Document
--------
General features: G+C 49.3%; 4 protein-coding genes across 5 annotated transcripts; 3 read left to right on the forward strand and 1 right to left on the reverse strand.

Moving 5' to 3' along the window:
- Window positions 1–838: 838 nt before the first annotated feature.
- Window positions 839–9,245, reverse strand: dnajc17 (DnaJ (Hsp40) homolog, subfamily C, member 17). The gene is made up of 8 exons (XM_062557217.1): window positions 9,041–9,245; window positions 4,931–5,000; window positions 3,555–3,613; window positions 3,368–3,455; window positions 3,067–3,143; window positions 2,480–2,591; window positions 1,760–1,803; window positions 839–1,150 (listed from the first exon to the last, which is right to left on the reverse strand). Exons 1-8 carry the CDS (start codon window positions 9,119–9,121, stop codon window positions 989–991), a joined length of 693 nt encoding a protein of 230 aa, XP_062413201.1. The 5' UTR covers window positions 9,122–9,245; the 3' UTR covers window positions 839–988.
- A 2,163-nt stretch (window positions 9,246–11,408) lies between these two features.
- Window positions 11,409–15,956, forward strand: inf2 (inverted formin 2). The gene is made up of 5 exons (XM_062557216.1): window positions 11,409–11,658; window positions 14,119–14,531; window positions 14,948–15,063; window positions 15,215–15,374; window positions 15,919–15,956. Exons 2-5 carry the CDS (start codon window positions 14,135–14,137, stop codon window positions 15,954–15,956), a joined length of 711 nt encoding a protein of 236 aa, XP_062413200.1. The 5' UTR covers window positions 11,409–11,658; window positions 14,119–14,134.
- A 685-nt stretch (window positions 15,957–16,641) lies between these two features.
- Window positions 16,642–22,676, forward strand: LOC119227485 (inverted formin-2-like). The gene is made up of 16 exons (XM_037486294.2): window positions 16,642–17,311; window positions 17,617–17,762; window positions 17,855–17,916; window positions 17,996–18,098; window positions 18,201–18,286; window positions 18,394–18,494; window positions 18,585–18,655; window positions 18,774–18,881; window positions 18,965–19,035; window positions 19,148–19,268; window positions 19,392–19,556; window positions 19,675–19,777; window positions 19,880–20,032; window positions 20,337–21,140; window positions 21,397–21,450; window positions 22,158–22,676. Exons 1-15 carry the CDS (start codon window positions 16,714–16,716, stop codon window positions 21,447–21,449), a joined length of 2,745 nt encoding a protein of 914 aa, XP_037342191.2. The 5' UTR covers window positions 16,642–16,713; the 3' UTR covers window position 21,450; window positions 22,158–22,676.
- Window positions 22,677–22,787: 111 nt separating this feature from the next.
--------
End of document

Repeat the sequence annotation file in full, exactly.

General features: G+C 49.3%; 4 protein-coding genes across 5 annotated transcripts; 3 read left to right on the forward strand and 1 right to left on the reverse strand.

Moving 5' to 3' along the window:
- Window positions 1–838: 838 nt before the first annotated feature.
- Window positions 839–9,245, reverse strand: dnajc17 (DnaJ (Hsp40) homolog, subfamily C, member 17). The gene is made up of 8 exons (XM_062557217.1): window positions 9,041–9,245; window positions 4,931–5,000; window positions 3,555–3,613; window positions 3,368–3,455; window positions 3,067–3,143; window positions 2,480–2,591; window positions 1,760–1,803; window positions 839–1,150 (listed from the first exon to the last, which is right to left on the reverse strand). Exons 1-8 carry the CDS (start codon window positions 9,119–9,121, stop codon window positions 989–991), a joined length of 693 nt encoding a protein of 230 aa, XP_062413201.1. The 5' UTR covers window positions 9,122–9,245; the 3' UTR covers window positions 839–988.
- A 2,163-nt stretch (window positions 9,246–11,408) lies between these two features.
- Window positions 11,409–15,956, forward strand: inf2 (inverted formin 2). The gene is made up of 5 exons (XM_062557216.1): window positions 11,409–11,658; window positions 14,119–14,531; window positions 14,948–15,063; window positions 15,215–15,374; window positions 15,919–15,956. Exons 2-5 carry the CDS (start codon window positions 14,135–14,137, stop codon window positions 15,954–15,956), a joined length of 711 nt encoding a protein of 236 aa, XP_062413200.1. The 5' UTR covers window positions 11,409–11,658; window positions 14,119–14,134.
- A 685-nt stretch (window positions 15,957–16,641) lies between these two features.
- Window positions 16,642–22,676, forward strand: LOC119227485 (inverted formin-2-like). The gene is made up of 16 exons (XM_037486294.2): window positions 16,642–17,311; window positions 17,617–17,762; window positions 17,855–17,916; window positions 17,996–18,098; window positions 18,201–18,286; window positions 18,394–18,494; window positions 18,585–18,655; window positions 18,774–18,881; window positions 18,965–19,035; window positions 19,148–19,268; window positions 19,392–19,556; window positions 19,675–19,777; window positions 19,880–20,032; window positions 20,337–21,140; window positions 21,397–21,450; window positions 22,158–22,676. Exons 1-15 carry the CDS (start codon window positions 16,714–16,716, stop codon window positions 21,447–21,449), a joined length of 2,745 nt encoding a protein of 914 aa, XP_037342191.2. The 5' UTR covers window positions 16,642–16,713; the 3' UTR covers window position 21,450; window positions 22,158–22,676.
- Window positions 22,677–22,787: 111 nt separating this feature from the next.